By Tim Cairl
Ever invited friends or family over for dinner and planned out an entire meal? Set off to the grocery store; list in hand, only to discover that several key ingredients were missing? This is the position in which our local communities may find themselves in only a few short years.
The surge in local incorporation efforts has led to a cookie cutter approach to cityhood. This rolling and cutting of the county tax base is dangerous to the security of our school systems and support services such as 911 and police as well as sewer and water services, just to name a few.
Legislation such as HB 22 introduced by State Representative Mary Margaret Oliver (DeKalb County) is attempting to force local elected leaders, developers and communities organizations to the discussion table. Incorporation is coming to DeKalb County, and we can learn a few lessons from our sister county to the west by taking our time in deciding how resources should be divided, how communities should not be divided, and how to keep the best interest of all our citizens in mind as our county is divvied up.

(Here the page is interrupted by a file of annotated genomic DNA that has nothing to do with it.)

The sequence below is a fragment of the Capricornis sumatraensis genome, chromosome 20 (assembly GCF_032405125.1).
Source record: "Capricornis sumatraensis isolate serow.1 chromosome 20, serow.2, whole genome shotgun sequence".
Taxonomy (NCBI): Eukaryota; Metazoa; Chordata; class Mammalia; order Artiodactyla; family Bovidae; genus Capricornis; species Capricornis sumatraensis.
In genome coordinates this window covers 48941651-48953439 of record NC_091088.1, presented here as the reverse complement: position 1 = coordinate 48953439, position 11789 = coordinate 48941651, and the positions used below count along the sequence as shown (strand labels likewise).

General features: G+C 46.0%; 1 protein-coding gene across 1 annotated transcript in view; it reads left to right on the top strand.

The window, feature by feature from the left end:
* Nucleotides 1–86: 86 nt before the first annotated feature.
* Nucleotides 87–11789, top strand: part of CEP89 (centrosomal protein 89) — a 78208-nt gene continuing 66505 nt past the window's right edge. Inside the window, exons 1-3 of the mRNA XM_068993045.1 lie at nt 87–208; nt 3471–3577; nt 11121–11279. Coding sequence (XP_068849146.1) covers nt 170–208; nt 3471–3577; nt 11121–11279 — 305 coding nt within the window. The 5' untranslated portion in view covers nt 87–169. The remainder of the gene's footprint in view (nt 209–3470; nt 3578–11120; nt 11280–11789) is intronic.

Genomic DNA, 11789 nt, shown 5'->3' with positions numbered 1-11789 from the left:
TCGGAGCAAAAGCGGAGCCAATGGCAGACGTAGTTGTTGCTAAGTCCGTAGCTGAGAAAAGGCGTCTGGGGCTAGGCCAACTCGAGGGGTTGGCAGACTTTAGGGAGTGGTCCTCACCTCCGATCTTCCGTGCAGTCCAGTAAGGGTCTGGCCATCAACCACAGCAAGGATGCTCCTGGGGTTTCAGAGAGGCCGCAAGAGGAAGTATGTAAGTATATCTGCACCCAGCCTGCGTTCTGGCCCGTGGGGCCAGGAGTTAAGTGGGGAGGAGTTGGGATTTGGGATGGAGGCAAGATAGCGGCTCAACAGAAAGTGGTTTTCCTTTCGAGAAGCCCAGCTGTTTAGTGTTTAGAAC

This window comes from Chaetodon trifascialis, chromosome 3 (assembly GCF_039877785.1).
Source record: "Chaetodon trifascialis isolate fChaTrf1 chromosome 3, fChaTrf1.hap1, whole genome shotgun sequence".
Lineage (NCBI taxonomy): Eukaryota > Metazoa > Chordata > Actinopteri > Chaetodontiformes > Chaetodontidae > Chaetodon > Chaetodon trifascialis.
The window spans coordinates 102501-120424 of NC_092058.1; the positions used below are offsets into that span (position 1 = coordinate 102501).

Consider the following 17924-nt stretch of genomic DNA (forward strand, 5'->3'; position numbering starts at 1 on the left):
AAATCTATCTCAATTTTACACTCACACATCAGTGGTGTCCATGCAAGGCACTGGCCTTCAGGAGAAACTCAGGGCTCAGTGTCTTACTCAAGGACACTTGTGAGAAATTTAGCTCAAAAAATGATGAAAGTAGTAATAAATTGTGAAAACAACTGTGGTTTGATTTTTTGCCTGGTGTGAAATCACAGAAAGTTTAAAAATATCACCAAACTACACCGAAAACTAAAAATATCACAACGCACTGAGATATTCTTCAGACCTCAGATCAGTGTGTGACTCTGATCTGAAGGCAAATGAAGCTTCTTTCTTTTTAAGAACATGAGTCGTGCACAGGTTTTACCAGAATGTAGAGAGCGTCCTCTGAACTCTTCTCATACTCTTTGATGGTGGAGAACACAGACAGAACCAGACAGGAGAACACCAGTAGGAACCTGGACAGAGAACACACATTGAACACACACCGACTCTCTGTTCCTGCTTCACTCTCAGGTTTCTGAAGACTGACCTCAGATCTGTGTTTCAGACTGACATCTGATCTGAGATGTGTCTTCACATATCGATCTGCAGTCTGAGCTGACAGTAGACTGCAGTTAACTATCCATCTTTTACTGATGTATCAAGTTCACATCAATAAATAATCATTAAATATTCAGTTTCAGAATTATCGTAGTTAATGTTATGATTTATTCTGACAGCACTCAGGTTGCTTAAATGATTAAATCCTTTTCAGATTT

For the sake of our local neighborhoods, our children’s education and the safety of our homes, let’s not get to the end of this incorporation exercise and realize we’ve missed an opportunity to do this process in a thoughtful and deliberate way.
Cairl is a DeKalb County resident.